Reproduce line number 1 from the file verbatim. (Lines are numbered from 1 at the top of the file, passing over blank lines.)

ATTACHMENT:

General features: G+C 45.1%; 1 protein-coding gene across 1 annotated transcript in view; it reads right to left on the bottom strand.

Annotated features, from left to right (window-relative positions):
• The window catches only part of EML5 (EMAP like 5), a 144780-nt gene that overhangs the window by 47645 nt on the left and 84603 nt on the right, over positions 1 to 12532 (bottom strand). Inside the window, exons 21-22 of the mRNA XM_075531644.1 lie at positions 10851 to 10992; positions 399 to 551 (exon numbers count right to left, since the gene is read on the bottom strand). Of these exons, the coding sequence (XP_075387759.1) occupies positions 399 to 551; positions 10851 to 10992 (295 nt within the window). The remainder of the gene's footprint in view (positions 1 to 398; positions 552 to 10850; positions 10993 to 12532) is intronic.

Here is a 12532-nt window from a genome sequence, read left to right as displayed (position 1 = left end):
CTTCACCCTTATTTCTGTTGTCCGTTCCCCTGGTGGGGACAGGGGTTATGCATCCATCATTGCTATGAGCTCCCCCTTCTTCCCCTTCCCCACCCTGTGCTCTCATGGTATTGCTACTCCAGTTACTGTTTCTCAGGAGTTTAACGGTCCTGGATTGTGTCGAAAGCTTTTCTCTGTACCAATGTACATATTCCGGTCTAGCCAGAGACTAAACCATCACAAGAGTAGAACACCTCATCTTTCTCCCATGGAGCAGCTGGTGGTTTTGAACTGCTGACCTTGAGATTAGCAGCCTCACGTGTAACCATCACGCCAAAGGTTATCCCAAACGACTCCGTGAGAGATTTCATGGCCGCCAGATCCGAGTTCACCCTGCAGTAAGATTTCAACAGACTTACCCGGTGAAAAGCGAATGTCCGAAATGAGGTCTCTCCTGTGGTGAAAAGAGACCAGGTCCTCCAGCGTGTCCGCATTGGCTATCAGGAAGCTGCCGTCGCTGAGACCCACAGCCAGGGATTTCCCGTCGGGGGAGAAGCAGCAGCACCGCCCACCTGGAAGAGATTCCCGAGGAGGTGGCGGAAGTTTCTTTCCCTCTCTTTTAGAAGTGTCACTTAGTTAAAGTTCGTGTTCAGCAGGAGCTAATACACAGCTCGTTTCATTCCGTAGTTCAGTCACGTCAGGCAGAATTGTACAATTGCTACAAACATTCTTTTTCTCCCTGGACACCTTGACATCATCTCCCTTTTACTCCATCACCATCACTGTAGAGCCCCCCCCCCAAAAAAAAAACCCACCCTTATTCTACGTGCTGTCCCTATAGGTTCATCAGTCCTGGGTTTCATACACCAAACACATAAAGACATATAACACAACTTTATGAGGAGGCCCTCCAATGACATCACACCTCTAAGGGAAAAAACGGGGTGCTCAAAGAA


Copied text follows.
General features: G+C 45.1%; 1 protein-coding gene across 1 annotated transcript in view; it reads right to left on the bottom strand.